The proventriculus is the glandular portion of the avian compound stomach, and a rather peculiar organ it is. There's nothing like it in mammals.
A low power view shows the arrangement of the wall in the proventriculus. The free surface is covered with circular folds of the mucosa, which here appear as finger-like projections. These folds surround a opening into the glandular region below. The surface epithelium on the folds is a simple columnar type, and each fold has a core of lamina propria to support it. These aren't villi, though they might at first glance be mistaken for them. The folds are circular and form a sort of "bull's-eye" arrangement with the central opening into the gland.
The glands proper are in the submucosa; there's a muscularis mucosae between them and the overlying mucosal folds. Each secretory region, or adenomere is a well defined unit. They are separated from each other by a CT investment that outlines and defines the limit of each adenomere. A thin tunica muscularis (not shown) forms the outermost part of the wall in this region of the tract.
This scanning electron micrograph below gives a 3-dimensional view of the adenomere (SA) and demonstrates how each such secretory region is a separate entity, clearly demarcated by connective tissue from its neighbors. The tunica muscularis (TM) of the proventriculus is rather thin, and underlies the adenomeres. Blood vessels (BV) run through the CT septae. In this striking picture you can see the quasi-globular shape of the secretory adenomere (SAB) and the septations of connective tissue that set it off from adjacent ones. The tunica muscularis (TA) is rather thin, compared to that of the gizzard. Large blood vessels (BV) supply the considerable metabolic needs of this very active organ.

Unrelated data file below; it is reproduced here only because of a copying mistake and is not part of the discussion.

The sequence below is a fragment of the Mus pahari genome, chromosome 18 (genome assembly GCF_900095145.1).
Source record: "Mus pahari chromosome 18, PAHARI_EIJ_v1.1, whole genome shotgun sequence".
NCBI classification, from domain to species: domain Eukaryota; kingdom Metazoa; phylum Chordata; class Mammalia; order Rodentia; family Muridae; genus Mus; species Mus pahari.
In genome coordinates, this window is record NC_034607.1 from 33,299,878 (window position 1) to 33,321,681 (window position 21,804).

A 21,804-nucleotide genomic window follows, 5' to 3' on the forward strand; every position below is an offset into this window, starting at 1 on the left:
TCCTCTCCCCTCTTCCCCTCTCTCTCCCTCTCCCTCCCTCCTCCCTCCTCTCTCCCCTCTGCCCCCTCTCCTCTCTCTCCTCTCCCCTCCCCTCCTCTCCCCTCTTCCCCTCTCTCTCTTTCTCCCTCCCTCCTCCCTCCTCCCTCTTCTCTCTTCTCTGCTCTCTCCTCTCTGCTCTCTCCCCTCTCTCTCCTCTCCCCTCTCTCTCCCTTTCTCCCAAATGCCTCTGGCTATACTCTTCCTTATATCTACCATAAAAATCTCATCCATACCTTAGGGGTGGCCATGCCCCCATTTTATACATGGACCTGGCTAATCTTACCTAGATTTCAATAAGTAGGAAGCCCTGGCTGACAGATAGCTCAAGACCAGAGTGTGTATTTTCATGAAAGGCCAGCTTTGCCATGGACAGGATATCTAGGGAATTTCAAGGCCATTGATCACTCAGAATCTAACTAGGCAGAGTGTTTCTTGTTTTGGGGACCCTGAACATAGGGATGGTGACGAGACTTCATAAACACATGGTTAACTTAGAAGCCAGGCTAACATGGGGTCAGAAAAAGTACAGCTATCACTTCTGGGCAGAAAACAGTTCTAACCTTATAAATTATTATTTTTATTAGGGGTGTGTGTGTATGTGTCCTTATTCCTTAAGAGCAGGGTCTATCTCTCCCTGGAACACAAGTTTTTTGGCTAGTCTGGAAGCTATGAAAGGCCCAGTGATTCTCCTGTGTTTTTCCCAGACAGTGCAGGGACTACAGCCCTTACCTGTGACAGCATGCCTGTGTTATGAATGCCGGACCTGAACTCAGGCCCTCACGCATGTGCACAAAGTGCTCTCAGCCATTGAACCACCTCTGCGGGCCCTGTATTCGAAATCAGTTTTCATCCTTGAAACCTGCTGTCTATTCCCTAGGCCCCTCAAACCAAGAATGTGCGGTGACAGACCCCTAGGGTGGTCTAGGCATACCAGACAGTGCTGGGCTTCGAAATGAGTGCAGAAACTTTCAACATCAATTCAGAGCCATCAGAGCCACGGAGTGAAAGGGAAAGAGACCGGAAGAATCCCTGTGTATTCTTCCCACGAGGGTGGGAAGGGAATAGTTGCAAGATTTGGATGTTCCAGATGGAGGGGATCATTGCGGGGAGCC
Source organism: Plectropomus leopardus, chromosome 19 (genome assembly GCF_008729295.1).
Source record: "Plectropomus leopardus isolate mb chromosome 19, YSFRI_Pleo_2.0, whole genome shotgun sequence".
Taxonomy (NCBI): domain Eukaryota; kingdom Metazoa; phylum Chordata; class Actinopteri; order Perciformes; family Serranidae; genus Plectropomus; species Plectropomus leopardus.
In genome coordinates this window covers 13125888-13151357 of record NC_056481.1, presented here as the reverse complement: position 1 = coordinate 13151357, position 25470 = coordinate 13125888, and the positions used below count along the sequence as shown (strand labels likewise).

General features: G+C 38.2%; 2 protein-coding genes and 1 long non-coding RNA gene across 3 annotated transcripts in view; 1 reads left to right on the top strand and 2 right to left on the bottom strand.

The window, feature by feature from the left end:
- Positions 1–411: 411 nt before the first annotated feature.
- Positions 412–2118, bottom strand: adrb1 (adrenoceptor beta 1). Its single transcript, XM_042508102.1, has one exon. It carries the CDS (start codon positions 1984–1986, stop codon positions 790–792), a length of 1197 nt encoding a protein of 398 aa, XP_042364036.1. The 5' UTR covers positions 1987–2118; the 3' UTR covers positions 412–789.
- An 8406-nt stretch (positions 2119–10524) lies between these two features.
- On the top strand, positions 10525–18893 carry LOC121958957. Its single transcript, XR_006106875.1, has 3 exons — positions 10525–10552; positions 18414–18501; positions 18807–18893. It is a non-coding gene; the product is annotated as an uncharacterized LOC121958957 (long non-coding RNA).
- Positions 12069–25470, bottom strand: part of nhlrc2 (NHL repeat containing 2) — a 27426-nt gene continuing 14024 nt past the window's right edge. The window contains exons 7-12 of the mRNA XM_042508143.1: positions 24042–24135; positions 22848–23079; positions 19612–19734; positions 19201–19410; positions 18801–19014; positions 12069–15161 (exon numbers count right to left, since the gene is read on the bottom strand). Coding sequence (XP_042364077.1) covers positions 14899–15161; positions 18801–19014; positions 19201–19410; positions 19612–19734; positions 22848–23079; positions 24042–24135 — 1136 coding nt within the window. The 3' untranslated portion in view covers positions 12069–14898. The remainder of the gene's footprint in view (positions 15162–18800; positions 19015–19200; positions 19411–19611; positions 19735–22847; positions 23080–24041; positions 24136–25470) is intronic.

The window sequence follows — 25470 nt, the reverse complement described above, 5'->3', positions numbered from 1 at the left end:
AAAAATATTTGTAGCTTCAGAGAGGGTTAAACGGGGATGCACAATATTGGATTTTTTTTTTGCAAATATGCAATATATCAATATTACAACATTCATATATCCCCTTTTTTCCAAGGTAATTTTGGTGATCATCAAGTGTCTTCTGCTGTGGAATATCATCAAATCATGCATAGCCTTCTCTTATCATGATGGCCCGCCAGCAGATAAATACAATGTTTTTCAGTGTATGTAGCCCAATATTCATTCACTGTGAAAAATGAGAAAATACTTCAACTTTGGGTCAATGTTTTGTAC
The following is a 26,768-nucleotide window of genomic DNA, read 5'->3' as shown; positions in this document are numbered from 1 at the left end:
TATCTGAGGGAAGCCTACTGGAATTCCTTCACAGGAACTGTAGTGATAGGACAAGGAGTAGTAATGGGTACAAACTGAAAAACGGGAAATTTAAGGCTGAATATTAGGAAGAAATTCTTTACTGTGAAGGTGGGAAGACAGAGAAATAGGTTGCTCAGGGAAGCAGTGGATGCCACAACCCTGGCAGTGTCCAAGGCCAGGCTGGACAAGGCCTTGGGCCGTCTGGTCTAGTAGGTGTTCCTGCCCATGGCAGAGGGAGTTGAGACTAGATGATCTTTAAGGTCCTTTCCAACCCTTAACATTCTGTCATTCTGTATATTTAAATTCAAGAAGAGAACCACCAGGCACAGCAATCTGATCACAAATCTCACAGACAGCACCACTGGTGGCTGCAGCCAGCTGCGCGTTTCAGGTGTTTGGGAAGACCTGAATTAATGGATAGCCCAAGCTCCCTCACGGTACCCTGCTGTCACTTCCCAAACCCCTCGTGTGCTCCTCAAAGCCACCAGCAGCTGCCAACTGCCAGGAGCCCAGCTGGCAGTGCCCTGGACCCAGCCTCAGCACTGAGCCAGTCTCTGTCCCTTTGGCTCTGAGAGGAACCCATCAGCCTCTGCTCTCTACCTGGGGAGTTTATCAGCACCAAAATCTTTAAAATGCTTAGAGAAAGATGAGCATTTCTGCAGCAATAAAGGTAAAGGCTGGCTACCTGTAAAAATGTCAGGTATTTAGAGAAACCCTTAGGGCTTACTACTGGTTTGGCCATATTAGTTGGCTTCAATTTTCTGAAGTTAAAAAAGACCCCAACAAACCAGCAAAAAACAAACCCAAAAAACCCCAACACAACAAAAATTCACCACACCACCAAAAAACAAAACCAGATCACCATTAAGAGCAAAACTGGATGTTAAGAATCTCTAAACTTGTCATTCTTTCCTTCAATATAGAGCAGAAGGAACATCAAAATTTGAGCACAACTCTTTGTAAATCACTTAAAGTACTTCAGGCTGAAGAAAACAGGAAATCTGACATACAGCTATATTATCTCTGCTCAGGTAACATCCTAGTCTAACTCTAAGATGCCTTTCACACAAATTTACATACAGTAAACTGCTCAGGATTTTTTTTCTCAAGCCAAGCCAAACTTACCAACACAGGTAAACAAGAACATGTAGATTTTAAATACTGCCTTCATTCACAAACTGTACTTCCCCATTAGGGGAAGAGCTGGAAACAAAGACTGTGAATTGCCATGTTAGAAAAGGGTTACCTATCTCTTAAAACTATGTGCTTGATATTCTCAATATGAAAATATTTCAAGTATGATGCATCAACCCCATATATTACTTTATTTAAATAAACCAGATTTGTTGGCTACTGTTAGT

The image at right shows the channel that leads from the surface of the proventricular lumen to the secretory portions of the adenomere. This mid-sagittal section clearly demonstrates the connection between the source of digestive enzymes and hydrochloric acid, and the place where they're used.
At higher magnification the shape and nature of the mucosal folds or ridges is a little more obvious. These structures are of uniform height, and they have depth; each projects into and out of the plane of the section. Below them can be seen the uppermost part of the underlying adenomere and some of its lumen.
Picture Credit: I am indebted to Dr. Ihab Mahmoud El-Zoghby of the Faculty of Veterinary Medicine, Zagazig University, Egypt, for images #2 and #3. These images are from his doctoral dissertation.
Avian proventriculus; H&E stain, paraffin sections, 20x and 40x; scanning electron microscope preparation, 100x
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